PATERSON, NJ - As New Jersey gradually reopens from its shutdown, local emergency services won’t be taking their guards down anytime soon – especially with growing predictions of a COVID-19 resurgence this fall or winter.
Since the first cases were reported in early March, Hughes said the department has built up “a good strong base of how to handle it” and “is keeping an eye on any spikes.”
“It’s important to open things up. We want to start to enjoy life again, but until we find a vaccine or cure, we need to just play it safe for a while, take every precaution and follow the rules,” Hughes said.
“We have to reopen,” McDermott said.
If New Jersey remains under its shelter-in-place order, McDermott said he’s concerned there will be a rise in suicides, residents losing their homes and further job losses. “There’s a ying and a yang,” he said. “If there are measures in place to prevent the spread of the virus, I’m all for it.”
Going forward, the city will keep track of virus-related EMS calls and analyze them to determine if any trends emerge, so first responders know “where to ramp up our efforts, where to focus on and where it’s coming from,” McDermott said.
The fire department will also continue acquiring supplies and personal protective equipment, similar to what it did before the onset of the current pandemic.
Well before COVID-19 arrived in the U.S., McDermott was already planning for the worst, though. Back in 2014, McDermott was serving as Paterson’s Deputy Fire Chief when New Jersey had its Ebola scare, which showed him the importance of preparation.
As reports grew of the coronavirus outbreak in Asia last winter, McDermott, along with Deputy Fire Chief Matthew Hyman and other fire officers, began inventorying the city’s critical safety gear and then ordered even more to ensure there was more than enough to protect the department’s 275 members.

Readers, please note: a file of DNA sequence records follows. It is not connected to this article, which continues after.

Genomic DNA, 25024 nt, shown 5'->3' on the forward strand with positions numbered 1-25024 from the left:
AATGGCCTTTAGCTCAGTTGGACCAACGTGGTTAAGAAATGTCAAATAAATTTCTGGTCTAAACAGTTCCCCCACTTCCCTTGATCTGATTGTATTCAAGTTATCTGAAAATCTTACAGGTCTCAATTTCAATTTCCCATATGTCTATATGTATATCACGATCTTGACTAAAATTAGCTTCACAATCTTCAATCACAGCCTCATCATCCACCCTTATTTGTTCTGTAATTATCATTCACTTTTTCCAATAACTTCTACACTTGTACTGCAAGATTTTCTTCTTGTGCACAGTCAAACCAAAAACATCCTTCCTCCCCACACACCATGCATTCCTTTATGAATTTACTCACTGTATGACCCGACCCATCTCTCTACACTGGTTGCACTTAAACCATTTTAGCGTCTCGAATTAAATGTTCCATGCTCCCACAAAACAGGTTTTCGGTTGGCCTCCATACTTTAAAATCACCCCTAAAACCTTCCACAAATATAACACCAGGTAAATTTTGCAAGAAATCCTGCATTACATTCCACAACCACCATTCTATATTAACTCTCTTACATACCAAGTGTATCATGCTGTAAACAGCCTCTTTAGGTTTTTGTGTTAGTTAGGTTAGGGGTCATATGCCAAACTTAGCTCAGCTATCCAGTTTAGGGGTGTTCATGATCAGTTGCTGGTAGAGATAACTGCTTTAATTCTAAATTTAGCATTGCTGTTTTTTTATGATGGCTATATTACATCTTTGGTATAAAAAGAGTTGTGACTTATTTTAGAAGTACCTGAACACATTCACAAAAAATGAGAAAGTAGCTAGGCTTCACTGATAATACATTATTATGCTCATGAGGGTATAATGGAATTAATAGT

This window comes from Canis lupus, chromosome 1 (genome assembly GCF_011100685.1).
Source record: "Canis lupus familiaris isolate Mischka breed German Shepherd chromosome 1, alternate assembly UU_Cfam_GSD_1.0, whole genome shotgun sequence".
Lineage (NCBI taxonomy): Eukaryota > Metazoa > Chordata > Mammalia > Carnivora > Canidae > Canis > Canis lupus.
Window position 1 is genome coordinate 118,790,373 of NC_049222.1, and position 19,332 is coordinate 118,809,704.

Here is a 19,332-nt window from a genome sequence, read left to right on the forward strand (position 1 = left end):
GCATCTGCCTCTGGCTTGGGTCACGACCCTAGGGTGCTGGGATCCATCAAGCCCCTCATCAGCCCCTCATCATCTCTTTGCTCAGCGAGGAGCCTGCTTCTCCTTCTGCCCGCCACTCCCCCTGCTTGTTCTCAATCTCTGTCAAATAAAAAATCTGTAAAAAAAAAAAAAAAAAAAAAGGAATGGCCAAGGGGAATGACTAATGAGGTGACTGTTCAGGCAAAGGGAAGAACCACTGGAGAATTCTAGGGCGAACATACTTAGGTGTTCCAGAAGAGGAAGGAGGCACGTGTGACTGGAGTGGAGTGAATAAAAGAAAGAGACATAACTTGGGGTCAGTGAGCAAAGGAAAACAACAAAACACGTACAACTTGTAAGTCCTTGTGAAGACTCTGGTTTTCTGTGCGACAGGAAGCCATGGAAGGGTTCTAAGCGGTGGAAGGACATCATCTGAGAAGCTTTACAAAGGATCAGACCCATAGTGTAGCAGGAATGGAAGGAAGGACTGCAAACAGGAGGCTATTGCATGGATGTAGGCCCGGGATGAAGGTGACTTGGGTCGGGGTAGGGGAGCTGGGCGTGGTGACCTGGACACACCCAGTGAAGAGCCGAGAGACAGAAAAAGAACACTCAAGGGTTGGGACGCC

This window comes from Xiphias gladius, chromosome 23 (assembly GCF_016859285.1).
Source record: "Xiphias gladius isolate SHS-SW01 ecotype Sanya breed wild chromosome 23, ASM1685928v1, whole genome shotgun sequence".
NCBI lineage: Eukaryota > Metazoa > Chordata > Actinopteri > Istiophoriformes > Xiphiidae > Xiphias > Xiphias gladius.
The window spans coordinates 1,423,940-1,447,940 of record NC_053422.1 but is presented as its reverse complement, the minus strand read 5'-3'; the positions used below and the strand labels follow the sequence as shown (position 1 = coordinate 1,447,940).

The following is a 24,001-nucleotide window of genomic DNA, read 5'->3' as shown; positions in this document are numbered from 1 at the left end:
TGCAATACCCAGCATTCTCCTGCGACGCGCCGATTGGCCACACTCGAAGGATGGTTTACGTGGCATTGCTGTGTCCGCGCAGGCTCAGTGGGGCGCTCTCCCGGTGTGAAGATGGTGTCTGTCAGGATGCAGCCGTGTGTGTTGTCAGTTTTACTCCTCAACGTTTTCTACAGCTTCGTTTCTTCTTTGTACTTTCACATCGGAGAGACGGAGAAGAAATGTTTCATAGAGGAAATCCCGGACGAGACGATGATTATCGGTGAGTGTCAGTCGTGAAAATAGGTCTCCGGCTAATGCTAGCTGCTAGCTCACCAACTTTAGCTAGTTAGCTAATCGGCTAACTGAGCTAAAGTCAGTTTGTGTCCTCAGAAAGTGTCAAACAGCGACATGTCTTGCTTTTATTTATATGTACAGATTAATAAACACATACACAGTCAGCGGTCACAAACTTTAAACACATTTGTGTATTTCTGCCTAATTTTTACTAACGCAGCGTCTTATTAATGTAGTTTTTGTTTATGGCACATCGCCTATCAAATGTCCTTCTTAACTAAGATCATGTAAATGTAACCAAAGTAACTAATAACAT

They also made sure they have enough supplies to share with police, shelter workers and elderly residents at senior homes and local housing development. Even while preparing for the unexpected earlier this year, McDermott said he never imagined the outbreak would grow as widespread as it did.
“I don’t think it was fathomable for anyone,” he said. ‘We haven’t really had the time to process’
Once the pandemic wanes – and first responders begin to take stock of their experiences over the past three months – mental health support will be crucial.
Stress, death counts, gear shortages, workloads and the fear of contracting the virus and bringing it home are taking a toll on frontline workers, according to a newly-released study. About 50 percent showed signs of depression, 45 percent reported anxiety and 72 percent had some form of psychological distress.
Up until now, “life has been a moving target,” Hughes said, “but now I think a lot of that will become a reality.”
At the department, “everyone lost someone,” Hughes said, whether it was a family member, friend or neighbor and many haven’t really “had the time to process and grieve” those losses.
“We lost a Passaic firefighter and a Paterson police officer and we couldn’t do what we normally do – we couldn’t celebrate their heroism and their lives,” he said, adding that the loss of their "brother" Gabe Chavez hit them especially hard.
Hughes said they’ll work to make sure their firefighters can get access to any resources needed if they’re struggling.
“I don’t think any person who has been on the frontlines of this is taking it for granted anytime soon,” he said. “I’m proud of each and every member I represent and proud of all the frontline workers who got us through this.”
“Even in a scary time, everyone handled it with professionalism and incredible bravery,” Hughes said.
McDermott said he’s also proud of the department, saying “They’ve done an amazing job” in the face of such a mentally and physically draining battle.
Even in the midst of the crisis, the department is still doing its best to brighten the days of Patersonians. To help residents celebrate milestones, such as birthdays and graduations, firefighters have been performing drive-bys with plenty of fanfare, including sirens and flashing lights.
“We like being involved in that,” McDermott said, “We get to go out, be part of the community and ease the pain.”
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